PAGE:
My Department has been in regular contact with my hon. Friend regarding Mr. Braithwaites case, including through parliamentary questions and written correspondence. I understand that following the end of his employment with ArmorGroup, Mr. Braithwaite has sought compensation from the company and pursued his case through relevant channels. For our part, we raised Mr. Braithwaites concerns about his contract directly with ArmorGroup and asked questions to which the company responded.
I have read the correspondencethat is to say the correspondence that we have been given; there will be other correspondence that we have not seen. It appears from the correspondence that has been revealed to the FCO through letters and e-mails between Mr. Braithwaite and ArmorGroup that there are several potential discrepancies and issues that clearly need to be resolved. The first is the extent to which ArmorGroup does or does not practise a duty of care in employing its employees, wherever they may be based. The second, more specific issue is the inconsistency between the accounts given by Mr. Braithwaite and ArmorGroup regarding the offer of a 12-month contract, which was set out in an e-mail to Mr. Braithwaite from Lucy Bampoe-Parry on behalf of the group on 23 March 2006. The third matter is the need for the FCO to protect its reputation by ensuring that those through whom it procures services operate consistently with best practice.
I have read the correspondence that Mr. Braithwaite sent to the non-executive chairman of the group, the right hon. and learned Member for Kensington and Chelsea, which was passed to ArmorGroups chief administrator Christopher Beese for reply. My hon. Friend the Member for Milton Keynes, South-West may wish to seek a meeting with the chairman to raise
her concerns with him, given his responsibility as chairman of the organisation.
We would like to discuss with my hon. Friend what more we may be able to do to satisfy her and her constituent Mr. Braithwaite that the Government have done their utmost to ensure that any legitimate concerns have been addressed by the company in an appropriate way. I would be happy to offer my hon. Friend a ministerial meeting at the FCO at a convenient time to discuss the matter further, and the hon. Member for Lagan Valley may come to that meeting as well, if he wishes.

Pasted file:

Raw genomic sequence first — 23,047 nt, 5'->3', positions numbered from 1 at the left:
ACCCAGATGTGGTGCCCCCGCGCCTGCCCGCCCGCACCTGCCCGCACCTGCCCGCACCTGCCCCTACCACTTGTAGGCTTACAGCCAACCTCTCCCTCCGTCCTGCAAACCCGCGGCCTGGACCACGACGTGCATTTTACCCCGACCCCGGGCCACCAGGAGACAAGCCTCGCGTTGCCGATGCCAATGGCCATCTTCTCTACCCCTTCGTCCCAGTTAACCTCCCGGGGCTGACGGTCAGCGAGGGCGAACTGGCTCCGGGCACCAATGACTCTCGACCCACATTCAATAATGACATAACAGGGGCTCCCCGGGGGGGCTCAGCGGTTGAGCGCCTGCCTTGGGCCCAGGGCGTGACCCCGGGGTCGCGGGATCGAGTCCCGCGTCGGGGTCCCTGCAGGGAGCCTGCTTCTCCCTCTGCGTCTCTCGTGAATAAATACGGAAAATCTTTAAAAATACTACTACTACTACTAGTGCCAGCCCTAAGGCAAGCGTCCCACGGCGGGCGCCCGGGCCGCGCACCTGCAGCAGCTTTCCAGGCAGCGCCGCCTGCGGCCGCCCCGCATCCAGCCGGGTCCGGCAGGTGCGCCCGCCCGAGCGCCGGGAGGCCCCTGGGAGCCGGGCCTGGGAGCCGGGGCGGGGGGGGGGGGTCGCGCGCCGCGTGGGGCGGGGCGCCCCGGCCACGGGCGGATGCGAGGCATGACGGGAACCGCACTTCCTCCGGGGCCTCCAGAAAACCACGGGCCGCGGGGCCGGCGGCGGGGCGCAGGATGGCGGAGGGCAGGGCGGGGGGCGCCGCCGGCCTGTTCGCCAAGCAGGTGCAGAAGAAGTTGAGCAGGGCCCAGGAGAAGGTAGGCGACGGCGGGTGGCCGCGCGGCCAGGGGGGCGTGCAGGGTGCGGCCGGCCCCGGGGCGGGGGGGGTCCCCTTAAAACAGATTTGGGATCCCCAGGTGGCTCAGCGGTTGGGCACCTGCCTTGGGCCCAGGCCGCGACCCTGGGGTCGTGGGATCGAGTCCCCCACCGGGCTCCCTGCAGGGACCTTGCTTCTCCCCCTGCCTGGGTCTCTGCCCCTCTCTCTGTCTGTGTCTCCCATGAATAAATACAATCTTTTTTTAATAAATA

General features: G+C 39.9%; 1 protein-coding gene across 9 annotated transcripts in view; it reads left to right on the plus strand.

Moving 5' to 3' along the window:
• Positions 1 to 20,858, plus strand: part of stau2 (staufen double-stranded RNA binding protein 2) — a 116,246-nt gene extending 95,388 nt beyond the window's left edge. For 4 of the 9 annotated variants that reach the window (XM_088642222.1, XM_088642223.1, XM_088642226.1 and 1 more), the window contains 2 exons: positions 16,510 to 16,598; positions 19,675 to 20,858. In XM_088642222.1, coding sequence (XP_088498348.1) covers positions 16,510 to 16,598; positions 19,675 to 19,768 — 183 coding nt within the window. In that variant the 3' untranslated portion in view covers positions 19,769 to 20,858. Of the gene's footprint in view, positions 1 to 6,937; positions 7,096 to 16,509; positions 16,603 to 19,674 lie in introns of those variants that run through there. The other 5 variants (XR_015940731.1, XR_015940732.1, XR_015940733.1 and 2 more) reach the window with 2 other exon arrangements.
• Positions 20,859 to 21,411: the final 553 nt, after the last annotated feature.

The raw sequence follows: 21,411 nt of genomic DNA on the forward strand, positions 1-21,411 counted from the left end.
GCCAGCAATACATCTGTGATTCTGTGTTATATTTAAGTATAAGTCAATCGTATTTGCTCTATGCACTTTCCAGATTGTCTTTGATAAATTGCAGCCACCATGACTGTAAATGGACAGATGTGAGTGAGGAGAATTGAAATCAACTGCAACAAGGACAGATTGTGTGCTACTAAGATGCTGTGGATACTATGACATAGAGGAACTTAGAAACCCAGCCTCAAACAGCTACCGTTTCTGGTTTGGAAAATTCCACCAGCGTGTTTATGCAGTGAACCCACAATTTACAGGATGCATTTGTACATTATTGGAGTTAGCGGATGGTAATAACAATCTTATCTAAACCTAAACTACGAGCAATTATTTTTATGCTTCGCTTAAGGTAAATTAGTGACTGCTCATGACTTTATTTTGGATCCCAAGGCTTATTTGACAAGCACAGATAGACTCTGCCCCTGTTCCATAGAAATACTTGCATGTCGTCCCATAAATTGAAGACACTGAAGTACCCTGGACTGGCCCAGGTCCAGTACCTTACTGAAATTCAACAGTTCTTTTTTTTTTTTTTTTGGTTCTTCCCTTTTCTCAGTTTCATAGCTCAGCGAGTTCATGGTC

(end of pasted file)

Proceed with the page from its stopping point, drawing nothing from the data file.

In cases where individuals are employed by companies overseas, it is for the relevant courts rather than the contracting authority to determine on a case-by-case basis whether either UK or EU employment law applies. As my hon. Friend knows, the branch of ArmorGroup with which Mr. Braithwaite signed a contract is registered in Jersey. Although I am not aware of the particular circumstances in which the case was dismissed, I can give a response to her question on the applicability of EU employment law in Jersey.
Jerseys employment laws are not exactly the same as the UKs laws, but there is a significant degree of commonality in the level of protection available to employees, including the right to a minimum wage, the right to a minimum period of paid leave, the right not to be unfairly dismissed and the right to a minimum period of notice. In that regard, one of the interesting factors in this case is that the job was advertised and then offered as a job with a UK company based in the UK, but on departure Mr. Braithwaite learned that he had actually been employed by a company based in Jersey. The point that my hon. Friend made about that was well made.
The FCO expects its contractors to meet high standards in their employment relations practices. We very much hope that Mr. Braithwaite and ArmorGroup will be able to reach a satisfactory conclusion to the matter, and I hope that the company takes seriously the comments made by my hon. Friend and by me after having reviewed the papers. I thank hon. Members for listening to my response.